How air treatment solutions can help tackle Thailand's PM2.5 pollution problem
Cutting-edge technologies and research pave the way for cleaner air, better public health, studies show.
The issue of PM2.5 dust pollution has spurred various political parties in Thailand to propose policies aimed at controlling dust intensity and mitigating its impact on public health.
The current air quality standard in the country sets the maximum allowable level of PM2.5 (particulate matter less than 2.5 microns in diameter) at 50 micrograms per cubic meter, averaged over a 24-hour period. However, it is evident that PM2.5 concentrations often exceed these standards during certain periods, leading to adverse implications for public health and the economy.
In an integrated research study on technology and social aspects conducted by the National Research Council of Thailand, supported through the Science, Research, and Innovation Fund, a team led by Assoc Prof Sirima Panyametheekul from Chulalongkorn University has highlighted the importance of technology focused on emission source control for effectively treating air pollutants.
The feasibility, suitability, and effectiveness of such technologies for pollution treatment must be carefully considered.
The study analysed the feasibility and suitability of applying technology to address PM2.5 pollution, taking the case of Bangkok as an example.
Data from November 2020 to February 2021 revealed that the average 24-hour PM2.5 concentration in January 2021 exceeded the national air quality standard, reaching 80mcg per cubic metre.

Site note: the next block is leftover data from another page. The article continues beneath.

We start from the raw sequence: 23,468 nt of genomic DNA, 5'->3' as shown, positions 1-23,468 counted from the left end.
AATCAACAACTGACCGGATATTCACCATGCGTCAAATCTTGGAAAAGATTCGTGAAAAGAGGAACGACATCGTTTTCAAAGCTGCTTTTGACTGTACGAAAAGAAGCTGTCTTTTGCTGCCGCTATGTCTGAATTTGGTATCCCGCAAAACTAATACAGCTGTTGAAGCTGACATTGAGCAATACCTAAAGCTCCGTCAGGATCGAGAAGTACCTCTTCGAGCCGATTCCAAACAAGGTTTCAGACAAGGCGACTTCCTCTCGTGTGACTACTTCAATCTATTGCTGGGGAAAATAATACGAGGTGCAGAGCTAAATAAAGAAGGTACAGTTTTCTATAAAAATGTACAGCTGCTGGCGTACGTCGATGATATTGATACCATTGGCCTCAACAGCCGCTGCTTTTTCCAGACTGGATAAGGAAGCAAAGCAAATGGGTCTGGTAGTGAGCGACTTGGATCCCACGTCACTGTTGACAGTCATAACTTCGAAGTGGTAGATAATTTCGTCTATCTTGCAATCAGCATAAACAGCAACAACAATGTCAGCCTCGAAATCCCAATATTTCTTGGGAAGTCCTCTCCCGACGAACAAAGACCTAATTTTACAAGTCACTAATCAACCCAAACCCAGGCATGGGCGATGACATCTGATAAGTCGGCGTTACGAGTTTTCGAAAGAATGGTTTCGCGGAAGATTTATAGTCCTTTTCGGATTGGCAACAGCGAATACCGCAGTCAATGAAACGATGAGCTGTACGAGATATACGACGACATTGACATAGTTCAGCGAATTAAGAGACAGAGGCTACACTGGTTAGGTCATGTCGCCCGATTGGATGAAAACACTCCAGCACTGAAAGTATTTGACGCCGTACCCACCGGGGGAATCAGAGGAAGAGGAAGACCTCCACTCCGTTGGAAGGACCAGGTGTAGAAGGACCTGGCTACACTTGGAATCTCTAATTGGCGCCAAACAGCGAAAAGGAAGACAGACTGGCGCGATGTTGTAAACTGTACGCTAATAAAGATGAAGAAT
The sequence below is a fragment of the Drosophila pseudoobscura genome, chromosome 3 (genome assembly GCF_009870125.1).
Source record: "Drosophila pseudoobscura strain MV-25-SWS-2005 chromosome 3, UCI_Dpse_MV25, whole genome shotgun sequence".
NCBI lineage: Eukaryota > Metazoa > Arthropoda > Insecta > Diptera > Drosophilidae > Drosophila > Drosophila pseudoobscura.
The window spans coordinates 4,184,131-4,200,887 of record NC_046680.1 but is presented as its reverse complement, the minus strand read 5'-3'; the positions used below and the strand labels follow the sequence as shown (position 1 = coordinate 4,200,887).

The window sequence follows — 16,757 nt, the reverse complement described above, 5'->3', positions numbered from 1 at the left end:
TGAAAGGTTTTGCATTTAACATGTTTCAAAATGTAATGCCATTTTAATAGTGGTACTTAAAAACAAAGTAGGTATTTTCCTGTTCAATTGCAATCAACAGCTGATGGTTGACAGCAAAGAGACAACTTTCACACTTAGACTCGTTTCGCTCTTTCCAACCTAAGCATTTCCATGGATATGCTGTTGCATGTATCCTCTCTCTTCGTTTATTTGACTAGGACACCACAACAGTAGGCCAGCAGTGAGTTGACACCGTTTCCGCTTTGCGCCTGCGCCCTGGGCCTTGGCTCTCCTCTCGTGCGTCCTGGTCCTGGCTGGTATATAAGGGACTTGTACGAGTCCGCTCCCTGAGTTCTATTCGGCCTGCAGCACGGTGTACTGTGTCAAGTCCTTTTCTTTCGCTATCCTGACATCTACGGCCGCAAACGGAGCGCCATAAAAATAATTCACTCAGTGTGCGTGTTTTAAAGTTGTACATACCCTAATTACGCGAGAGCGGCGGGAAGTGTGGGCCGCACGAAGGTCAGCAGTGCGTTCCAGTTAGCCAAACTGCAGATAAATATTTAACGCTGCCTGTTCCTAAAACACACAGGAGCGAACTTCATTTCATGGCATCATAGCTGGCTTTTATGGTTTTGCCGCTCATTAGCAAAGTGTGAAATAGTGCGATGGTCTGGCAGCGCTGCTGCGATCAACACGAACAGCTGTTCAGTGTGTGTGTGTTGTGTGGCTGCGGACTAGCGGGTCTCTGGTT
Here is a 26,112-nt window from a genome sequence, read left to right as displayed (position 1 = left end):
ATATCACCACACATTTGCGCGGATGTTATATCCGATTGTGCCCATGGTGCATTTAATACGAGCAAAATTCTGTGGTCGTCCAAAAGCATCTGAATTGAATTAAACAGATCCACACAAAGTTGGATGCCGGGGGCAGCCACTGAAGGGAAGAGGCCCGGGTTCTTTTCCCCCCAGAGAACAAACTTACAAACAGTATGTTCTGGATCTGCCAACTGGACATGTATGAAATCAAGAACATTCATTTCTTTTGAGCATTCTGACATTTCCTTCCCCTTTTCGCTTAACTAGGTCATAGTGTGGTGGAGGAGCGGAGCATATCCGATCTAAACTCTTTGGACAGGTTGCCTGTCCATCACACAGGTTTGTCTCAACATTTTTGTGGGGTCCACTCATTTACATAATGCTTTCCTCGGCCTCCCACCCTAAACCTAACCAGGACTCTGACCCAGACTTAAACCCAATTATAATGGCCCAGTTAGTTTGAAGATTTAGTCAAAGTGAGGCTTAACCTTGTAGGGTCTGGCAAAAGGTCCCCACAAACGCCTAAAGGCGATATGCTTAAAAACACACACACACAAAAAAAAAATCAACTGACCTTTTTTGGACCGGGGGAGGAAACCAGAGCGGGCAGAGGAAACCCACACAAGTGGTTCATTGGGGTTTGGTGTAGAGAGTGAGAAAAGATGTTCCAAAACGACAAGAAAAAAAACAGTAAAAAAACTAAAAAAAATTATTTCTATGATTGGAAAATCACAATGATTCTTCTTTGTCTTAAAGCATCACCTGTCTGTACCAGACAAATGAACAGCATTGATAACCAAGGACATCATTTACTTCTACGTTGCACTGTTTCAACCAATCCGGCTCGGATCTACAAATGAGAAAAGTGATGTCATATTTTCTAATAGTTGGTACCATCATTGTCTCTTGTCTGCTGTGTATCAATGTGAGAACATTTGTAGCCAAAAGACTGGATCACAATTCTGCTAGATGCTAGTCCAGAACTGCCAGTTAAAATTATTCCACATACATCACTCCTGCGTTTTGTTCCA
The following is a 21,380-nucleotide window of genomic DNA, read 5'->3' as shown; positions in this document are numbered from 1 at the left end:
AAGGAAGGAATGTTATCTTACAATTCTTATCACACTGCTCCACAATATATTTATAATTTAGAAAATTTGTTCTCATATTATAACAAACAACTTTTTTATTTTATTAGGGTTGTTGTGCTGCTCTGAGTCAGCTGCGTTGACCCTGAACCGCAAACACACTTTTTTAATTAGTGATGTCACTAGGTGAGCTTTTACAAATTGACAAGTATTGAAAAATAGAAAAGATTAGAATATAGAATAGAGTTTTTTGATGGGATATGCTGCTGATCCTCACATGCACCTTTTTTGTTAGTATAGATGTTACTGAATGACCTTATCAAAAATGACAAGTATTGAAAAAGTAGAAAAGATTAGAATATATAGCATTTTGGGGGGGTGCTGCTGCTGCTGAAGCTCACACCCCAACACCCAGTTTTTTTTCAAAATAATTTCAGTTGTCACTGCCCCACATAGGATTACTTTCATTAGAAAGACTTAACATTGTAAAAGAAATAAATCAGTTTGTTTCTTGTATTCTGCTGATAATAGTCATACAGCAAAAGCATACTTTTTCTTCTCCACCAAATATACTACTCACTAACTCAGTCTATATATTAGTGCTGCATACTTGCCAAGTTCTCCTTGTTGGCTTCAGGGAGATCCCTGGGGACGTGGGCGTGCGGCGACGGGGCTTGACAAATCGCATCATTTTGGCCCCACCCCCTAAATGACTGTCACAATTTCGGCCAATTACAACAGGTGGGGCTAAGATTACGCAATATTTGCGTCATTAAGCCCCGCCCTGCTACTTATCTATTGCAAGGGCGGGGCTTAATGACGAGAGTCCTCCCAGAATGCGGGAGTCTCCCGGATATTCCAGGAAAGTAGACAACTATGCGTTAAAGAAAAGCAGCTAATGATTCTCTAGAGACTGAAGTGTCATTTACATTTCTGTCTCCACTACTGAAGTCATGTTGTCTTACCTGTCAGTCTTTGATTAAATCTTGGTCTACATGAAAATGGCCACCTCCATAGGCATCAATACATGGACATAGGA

The study identified two types of air treatment systems to meet the air quality standards:
High-efficiency system: This system utilises electrostatic charge combined with the release of water droplets to capture dust and employs a jet venturi scrubber system.
With an air suction rate of 120,000 cubic metres per hour, the cost per unit is approximately 2 million baht. To align with the 24-hour PM2.5 standard, the installation of 162 units in the Phya Thai district would require an estimated budget of around 320 million baht.
High air suction rate system: Based on the Indian standard, this system employs bag filter technology for dust treatment. With an air suction rate of 1.44 million cubic metres per hour, the investment cost per unit is approximately 7 million baht. Adapting this system to the Phya Thai district would require an estimated budget of around 94 million baht to reduce PM2.5 concentrations in line with the hourly standard.
Notably, these figures are specific to the study's context and provided data, and actual costs may vary based on various factors.
The study also explored the installation of air purifiers within shared buildings. In this case, the use of air purifiers utilising fibrous filter media, which operate through dry filtration, may be considered. While these purifiers have the advantage of filtering various particulate matter types, their efficiency may be lower compared to technologies like electrostatic precipitation and Ionisers, which utilise electrostatic charges for particle capture. The selection of technology depends on budget considerations.
Assoc Prof Sirima emphasised the importance of presenting the pros, cons, limitations, feasibility, and suitability of these technologies for addressing Thailand's specific issues. Government agencies can use this information as supporting data to make informed decisions and set guidelines for promoting the application of technology in PM2.5 pollution control.
The aim is to effectively address public health concerns and minimise the long-term impact on the population's well-being.
As Thailand continues its efforts to combat PM2.5 pollution, a comprehensive approach that combines technology, research, and policy will be crucial in achieving cleaner and healthier air for all.